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Phil Mogavero, vice president of Strategic Technology at PCM, formerly PC Mall, an El Segundo, Calif.-based IT solutions and services company, said he's "definitely" seen a move to more portable devices.
"I see that as a growing phenomenon, especially with Windows 8 and convertible tablets ... since you can move between desktop and notepad [functionality]," Mogavero said. "People use their device all the time, whether they're connected or not connected. In my opinion there's a diminished need for a desktop device ... because of notepads that are convertible."
Robert Nitrio, CEO of Ranvest Associates, an Orangevale, Calif.-based solution provider, said he thinks the desktop will remain the "primary device to produce work," despite the rise in tablet shipments.
"Because tablets are fairly small, tablets are mobile, ... but when it comes to actually doing things, working on spreadsheets, editing videos, ... the computer still has a greater functionality," Nitrio said, "So you can't really compare desktops to tablets. Tablets are taking over in a mobility sense, but not where there's a fixed infrastructure."
Another tech industry shift Gartner noted is the movement to more "basic" tablets like the iPad Mini, which represented 60 percent of all iOS sales in the first quarter of the year.
Ranjit Atwal, research director at Gartner, said that this trend has more to do with availability and software. "The increased availability of lower priced basic tablets, plus the value add shifting to software rather than hardware will result in the lifetimes of premium tablets extending as they remain active in the household for longer," Atwal said.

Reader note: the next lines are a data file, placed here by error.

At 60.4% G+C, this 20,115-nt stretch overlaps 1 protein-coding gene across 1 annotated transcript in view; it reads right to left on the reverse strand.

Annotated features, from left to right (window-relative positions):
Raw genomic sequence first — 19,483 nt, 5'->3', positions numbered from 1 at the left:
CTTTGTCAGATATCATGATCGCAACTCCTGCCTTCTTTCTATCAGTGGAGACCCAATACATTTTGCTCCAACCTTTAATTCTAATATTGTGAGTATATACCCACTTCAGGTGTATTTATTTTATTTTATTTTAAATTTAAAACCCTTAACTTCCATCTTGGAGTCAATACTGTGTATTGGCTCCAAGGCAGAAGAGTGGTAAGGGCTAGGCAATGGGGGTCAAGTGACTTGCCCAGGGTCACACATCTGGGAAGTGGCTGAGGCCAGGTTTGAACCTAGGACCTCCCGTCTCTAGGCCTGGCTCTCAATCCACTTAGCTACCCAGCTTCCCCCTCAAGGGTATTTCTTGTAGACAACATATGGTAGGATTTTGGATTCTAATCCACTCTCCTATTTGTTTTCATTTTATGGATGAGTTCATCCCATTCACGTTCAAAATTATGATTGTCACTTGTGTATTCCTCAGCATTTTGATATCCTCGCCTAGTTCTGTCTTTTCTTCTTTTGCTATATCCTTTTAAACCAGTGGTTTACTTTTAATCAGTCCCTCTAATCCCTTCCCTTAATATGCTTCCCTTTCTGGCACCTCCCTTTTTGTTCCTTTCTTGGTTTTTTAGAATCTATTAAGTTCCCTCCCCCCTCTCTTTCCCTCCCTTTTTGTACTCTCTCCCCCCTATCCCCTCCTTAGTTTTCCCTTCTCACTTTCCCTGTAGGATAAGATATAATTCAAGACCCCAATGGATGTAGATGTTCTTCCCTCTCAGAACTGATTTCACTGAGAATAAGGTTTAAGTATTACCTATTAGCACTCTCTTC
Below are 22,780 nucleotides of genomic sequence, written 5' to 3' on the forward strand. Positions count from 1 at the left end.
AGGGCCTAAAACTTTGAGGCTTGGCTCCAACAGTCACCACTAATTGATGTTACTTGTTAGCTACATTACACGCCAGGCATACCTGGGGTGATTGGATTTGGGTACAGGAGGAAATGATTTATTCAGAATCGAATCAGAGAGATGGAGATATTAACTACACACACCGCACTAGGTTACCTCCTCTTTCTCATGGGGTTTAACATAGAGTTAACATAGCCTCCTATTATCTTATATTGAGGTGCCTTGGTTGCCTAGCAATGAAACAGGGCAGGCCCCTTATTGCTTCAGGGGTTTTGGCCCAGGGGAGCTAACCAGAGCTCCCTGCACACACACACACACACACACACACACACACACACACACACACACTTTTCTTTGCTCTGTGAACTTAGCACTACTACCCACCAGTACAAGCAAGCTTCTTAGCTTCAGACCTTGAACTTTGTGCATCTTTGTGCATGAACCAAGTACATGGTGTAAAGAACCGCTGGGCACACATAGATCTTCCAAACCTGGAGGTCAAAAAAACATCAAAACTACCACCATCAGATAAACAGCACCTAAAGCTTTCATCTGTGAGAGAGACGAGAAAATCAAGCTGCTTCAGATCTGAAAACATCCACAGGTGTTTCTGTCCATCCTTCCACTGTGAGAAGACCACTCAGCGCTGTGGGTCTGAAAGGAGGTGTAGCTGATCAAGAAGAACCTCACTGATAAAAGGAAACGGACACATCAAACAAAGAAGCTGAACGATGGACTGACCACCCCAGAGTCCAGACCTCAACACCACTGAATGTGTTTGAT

Similarly, the vast options among tablet operating systems coupled with lower costs and the ability to expand storage via the cloud makes tablets an ideal option for today's market, said Robinson of Computer Upgrade King.
"Tablet operating systems such as Android (ARM), Windows RT, and Apple's iOS now have a very comprehensive selection of applications to choose from and the limitations such as storage capacity that used to turn away customers is now a non-factor as the cloud provides storage in addition to application support," Robinson said.
As the BYOD movement gains momentum, Gartner predicts that 72 percent of computing devices will be consumer bought by 2017 -- a 12 percent increase over the number of consumer-owned devices in 2013.
Nitrio said that it's about what device serves the needs of the user in a particular situation.
"[End Users] might have several devices to serve different needs. In the office, a user might prefer to work on a desktop because it has a bigger screen," Nitrio said. "In the field, a tablet might be all they need, ... and when they're really mobile, all they might need is a decent-sized smartphone."
In regard to the rise in tablet shipments, cloud computing has played an important role, Robinson said.
"The move toward cloud computing has certainly breathed life into tablet sales since application developers are focusing their efforts on building strong applications to support mobile devices," Robinson said. "And the cloud has enabled them to build more robust applications that are cross-platform accessible while providing the same functionality as traditional Windows-based applications."